Infectivity of hepatic strain Klebsiella pneumoniae in diabetic mice

June Hsieh Wu*, Cheng Gie Tsai

*Corresponding author for this work

Research output: Contribution to journalJournal Article peer-review

19 Scopus citations


Besides urinary tract infection (UTI) and pneumonia, increased severe liver abscesses caused by Klebsiella pneumoniae (KP), especially in diabetic patients, have been observed in infections acquired in hospitals. This indicates that different KP strains with higher virulence have emerged in recent years. Our goal was to investigate the infectivity of KP isolates in mice from liver abscess or UTI patients. Mice were injected with streptozotocin to induce diabetes. Male ICR mice were infected with KpU1 (UTI strain CG3 for survival experiment only) and KpL1 (liver abscess strain CG5) by tail-vein injection of 5 × 104 colony-forming units (CFU) bacterial suspension. The mice survival rates, cytokine level by enzyme-linked immunosorbent assay (ELISA), and bacterial presence in liver tissue by Giemsa stain were examined. The survival rates for the KpL1-infected animals were 28% and 0% in normal and diabetic groups, respectively, whereas, for the KpU1-infected mice, the rates were 100% and 75% during a 30-day observation. Nonsurviving KpL1-infected mice showed >105 bacteria/ml blood and the bacteria appeared in the liver sinus area and inside liver cells. The KpL1-infected mice showed a tendency to increase the blood interleukin 1β (IL-1β) level in both nondiabetic and diabetic groups, whereas the tumor necrosis factor-α (TNF-α) level was significantly decreased in the KpL1-infected diabetic mice (P = 0.002). In conclusion, the KP strain from liver abscess showed a greater virulence in mice than the KP from UTI and was more virulent in diabetic than in nondiabetic mice. The infection with KP from liver abscess significantly decreased the blood TNF-α level in diabetes mellitus (DM) mice and the blood IL-1β level tended to increase in both infected nondiabetic and diabetic groups. High blood bacterial count and appearance of bacteria in liver sinus and cells usually contribute to death of the animals.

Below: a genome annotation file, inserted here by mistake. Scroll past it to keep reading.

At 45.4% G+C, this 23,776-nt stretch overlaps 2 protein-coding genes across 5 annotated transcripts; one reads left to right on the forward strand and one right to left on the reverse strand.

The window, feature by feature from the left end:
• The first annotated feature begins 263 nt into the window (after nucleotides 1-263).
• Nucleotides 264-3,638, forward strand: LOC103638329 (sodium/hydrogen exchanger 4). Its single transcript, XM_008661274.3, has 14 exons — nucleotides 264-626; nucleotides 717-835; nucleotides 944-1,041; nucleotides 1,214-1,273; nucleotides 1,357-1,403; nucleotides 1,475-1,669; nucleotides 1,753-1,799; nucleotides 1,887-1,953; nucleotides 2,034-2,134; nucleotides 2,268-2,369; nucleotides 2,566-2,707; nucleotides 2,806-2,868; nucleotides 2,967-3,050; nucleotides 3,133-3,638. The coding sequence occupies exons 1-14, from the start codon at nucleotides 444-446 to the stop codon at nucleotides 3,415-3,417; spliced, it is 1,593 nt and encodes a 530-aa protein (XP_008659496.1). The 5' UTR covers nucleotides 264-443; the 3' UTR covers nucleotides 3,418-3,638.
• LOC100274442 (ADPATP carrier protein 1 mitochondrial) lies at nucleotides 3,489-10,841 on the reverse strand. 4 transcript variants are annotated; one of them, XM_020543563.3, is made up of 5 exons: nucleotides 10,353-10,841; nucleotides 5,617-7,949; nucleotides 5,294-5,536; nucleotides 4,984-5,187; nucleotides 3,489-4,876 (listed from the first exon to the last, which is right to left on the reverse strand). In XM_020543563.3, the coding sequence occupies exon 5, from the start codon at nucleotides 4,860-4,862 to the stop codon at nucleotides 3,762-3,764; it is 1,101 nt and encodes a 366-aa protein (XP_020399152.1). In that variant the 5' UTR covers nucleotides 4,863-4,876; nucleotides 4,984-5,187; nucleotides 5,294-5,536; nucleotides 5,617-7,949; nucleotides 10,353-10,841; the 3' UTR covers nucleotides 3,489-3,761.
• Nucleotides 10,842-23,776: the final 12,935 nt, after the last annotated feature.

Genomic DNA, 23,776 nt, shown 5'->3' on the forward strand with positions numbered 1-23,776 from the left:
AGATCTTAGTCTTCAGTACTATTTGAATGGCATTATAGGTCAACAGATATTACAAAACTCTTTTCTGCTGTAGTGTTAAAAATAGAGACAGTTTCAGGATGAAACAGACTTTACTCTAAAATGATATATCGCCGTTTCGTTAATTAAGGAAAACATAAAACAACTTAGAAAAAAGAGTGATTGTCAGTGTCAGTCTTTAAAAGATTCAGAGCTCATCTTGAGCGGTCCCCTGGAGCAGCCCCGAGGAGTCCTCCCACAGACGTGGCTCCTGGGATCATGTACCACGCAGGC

Original languageEnglish
Pages (from-to)757-761
Number of pages5
JournalExperimental Biology and Medicine
Issue number10
StatePublished - 11 2005


  • Bacterial count
  • Cytokines
  • Diabetes mellitus
  • Giemsa stain
  • ICR mice
  • Klebsiella pneumoniae
  • Liver abscess
  • Survival rate


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